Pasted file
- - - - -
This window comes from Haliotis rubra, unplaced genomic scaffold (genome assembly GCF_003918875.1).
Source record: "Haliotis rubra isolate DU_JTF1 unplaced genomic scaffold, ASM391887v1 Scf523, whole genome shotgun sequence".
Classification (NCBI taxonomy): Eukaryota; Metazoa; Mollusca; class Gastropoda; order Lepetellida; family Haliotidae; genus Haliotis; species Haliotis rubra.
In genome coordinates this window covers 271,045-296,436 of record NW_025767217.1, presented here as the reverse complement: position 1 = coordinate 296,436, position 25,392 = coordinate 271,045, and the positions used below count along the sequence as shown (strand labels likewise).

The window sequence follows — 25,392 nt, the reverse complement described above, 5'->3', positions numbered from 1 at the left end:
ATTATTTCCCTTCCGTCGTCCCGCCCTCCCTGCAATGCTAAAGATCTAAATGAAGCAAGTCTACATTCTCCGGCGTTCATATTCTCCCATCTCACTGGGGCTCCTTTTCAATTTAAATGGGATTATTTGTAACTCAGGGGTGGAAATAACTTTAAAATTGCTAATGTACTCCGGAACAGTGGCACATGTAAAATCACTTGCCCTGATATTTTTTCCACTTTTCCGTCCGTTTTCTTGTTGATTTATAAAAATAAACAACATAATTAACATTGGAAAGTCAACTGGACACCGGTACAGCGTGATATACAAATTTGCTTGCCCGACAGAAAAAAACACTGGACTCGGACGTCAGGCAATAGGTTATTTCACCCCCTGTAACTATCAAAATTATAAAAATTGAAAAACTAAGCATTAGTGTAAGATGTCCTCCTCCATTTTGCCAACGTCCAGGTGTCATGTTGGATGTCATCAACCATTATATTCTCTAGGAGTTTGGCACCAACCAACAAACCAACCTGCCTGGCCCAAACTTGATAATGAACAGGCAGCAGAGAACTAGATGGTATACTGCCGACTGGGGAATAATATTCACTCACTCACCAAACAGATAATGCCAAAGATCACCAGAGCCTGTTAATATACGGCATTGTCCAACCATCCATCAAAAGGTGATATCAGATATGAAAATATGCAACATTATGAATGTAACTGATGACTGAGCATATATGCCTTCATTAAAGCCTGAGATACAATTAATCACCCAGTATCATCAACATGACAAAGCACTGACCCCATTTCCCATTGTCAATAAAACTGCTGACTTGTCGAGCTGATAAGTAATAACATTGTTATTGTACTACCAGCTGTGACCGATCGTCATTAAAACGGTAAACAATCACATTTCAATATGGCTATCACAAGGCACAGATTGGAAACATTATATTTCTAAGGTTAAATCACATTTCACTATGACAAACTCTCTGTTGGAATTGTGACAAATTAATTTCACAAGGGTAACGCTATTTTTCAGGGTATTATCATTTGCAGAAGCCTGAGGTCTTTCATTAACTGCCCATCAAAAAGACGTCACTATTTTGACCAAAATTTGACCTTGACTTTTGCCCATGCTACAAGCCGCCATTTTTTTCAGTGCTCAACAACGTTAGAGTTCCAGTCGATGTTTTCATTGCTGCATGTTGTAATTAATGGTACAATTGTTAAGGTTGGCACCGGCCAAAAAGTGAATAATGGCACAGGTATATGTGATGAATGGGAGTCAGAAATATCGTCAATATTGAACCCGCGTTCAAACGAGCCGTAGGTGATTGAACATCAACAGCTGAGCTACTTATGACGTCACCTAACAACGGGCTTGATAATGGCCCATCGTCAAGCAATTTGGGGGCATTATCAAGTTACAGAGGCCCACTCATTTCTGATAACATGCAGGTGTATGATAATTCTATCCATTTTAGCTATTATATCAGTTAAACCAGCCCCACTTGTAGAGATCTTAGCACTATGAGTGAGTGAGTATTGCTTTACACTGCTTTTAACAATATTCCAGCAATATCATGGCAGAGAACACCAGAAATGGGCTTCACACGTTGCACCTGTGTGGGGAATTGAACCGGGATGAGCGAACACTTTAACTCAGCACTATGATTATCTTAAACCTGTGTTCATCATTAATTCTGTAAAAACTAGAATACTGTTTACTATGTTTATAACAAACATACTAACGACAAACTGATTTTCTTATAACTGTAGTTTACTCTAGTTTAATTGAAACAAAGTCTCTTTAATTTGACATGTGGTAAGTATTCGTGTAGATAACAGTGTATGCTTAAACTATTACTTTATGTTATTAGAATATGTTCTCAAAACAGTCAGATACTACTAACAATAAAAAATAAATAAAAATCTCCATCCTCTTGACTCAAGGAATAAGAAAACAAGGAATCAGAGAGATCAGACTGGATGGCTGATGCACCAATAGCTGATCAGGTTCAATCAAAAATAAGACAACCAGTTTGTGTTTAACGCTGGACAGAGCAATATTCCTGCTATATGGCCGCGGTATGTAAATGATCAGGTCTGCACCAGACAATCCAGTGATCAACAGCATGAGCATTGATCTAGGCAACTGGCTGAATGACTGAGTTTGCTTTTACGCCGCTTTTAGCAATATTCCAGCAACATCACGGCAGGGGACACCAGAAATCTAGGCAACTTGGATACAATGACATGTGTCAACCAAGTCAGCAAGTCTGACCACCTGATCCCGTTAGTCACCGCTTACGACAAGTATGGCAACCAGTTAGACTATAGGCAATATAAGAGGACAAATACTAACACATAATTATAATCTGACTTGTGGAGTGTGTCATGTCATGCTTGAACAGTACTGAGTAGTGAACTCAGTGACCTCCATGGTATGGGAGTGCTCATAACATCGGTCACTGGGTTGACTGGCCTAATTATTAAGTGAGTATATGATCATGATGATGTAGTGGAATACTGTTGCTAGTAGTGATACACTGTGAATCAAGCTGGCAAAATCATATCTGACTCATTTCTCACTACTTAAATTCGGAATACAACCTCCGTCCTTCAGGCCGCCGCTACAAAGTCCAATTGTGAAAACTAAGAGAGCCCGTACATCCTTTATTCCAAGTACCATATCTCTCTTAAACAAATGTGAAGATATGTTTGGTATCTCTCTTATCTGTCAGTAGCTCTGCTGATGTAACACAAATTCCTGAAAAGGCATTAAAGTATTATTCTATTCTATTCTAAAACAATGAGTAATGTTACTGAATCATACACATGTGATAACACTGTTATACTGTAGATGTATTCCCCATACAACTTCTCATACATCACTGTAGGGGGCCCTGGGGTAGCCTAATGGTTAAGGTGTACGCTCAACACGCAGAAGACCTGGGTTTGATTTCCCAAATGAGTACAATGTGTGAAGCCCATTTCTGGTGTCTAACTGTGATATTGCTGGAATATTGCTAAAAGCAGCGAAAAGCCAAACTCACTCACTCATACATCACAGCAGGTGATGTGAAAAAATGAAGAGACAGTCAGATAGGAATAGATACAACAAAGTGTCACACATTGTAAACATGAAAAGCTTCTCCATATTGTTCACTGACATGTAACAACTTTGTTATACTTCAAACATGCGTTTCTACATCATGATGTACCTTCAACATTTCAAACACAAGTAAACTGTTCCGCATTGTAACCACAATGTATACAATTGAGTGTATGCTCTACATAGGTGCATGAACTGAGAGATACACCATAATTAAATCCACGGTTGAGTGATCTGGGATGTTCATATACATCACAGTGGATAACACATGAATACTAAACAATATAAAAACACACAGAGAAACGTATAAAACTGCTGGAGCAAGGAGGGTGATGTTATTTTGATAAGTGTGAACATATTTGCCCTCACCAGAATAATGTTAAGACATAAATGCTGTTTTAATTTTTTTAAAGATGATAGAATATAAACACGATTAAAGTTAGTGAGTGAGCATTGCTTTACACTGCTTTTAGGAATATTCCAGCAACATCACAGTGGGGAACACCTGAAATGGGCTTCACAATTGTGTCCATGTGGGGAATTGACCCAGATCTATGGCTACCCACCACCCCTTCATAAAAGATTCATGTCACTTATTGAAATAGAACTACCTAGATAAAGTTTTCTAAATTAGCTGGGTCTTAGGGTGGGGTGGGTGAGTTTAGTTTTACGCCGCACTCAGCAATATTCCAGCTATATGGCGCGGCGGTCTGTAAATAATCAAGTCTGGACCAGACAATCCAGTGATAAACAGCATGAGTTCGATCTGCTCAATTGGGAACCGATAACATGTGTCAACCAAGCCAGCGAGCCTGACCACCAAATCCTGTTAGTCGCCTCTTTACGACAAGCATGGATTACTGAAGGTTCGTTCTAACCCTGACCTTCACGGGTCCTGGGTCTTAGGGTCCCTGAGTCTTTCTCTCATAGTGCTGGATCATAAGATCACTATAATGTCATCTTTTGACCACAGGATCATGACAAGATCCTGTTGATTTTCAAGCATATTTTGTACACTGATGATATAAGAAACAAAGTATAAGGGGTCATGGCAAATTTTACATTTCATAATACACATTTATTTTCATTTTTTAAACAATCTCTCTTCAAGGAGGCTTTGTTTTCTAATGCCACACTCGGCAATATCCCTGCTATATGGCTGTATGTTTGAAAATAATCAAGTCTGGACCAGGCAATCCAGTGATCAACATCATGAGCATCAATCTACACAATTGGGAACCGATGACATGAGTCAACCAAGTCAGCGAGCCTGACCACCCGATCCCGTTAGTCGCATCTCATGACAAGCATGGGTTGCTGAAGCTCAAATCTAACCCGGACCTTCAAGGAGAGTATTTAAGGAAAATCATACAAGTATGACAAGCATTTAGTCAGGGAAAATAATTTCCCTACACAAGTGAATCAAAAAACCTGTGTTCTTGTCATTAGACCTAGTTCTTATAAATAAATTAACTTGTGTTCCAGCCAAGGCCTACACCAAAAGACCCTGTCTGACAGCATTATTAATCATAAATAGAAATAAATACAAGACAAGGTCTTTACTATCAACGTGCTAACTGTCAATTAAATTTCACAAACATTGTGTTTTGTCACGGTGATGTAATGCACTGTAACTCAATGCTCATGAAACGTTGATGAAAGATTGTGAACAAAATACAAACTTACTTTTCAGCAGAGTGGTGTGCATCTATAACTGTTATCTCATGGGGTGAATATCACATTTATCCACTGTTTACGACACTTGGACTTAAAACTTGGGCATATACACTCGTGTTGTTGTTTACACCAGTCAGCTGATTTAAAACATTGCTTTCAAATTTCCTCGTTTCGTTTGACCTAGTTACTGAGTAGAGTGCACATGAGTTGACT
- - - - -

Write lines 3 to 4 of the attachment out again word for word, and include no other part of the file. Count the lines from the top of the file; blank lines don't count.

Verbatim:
Classification (NCBI taxonomy): Eukaryota; Metazoa; Mollusca; class Gastropoda; order Lepetellida; family Haliotidae; genus Haliotis; species Haliotis rubra.
In genome coordinates this window covers 271,045-296,436 of record NW_025767217.1, presented here as the reverse complement: position 1 = coordinate 296,436, position 25,392 = coordinate 271,045, and the positions used below count along the sequence as shown (strand labels likewise).